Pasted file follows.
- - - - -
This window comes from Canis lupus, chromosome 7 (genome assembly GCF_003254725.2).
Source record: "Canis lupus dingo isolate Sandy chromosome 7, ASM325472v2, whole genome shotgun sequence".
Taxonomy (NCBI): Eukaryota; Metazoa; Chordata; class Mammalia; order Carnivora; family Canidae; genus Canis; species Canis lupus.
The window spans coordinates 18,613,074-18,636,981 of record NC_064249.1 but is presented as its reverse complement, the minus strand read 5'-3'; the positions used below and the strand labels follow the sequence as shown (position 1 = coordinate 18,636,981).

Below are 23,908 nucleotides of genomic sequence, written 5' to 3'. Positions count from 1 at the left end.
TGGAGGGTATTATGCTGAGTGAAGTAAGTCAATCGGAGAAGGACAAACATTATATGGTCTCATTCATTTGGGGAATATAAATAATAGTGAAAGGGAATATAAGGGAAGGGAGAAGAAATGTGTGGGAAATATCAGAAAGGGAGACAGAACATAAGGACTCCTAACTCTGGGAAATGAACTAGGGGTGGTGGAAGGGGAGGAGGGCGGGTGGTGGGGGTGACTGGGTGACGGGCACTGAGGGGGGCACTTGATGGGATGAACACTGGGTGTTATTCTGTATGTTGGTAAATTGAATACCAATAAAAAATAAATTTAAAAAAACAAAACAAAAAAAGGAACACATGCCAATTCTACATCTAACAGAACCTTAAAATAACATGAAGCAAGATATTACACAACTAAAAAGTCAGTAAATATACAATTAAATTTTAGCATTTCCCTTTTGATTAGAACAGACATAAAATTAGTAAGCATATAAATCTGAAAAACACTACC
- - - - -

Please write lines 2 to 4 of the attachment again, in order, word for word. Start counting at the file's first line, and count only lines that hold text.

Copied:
Source record: "Canis lupus dingo isolate Sandy chromosome 7, ASM325472v2, whole genome shotgun sequence".
Taxonomy (NCBI): Eukaryota; Metazoa; Chordata; class Mammalia; order Carnivora; family Canidae; genus Canis; species Canis lupus.
The window spans coordinates 18,613,074-18,636,981 of record NC_064249.1 but is presented as its reverse complement, the minus strand read 5'-3'; the positions used below and the strand labels follow the sequence as shown (position 1 = coordinate 18,636,981).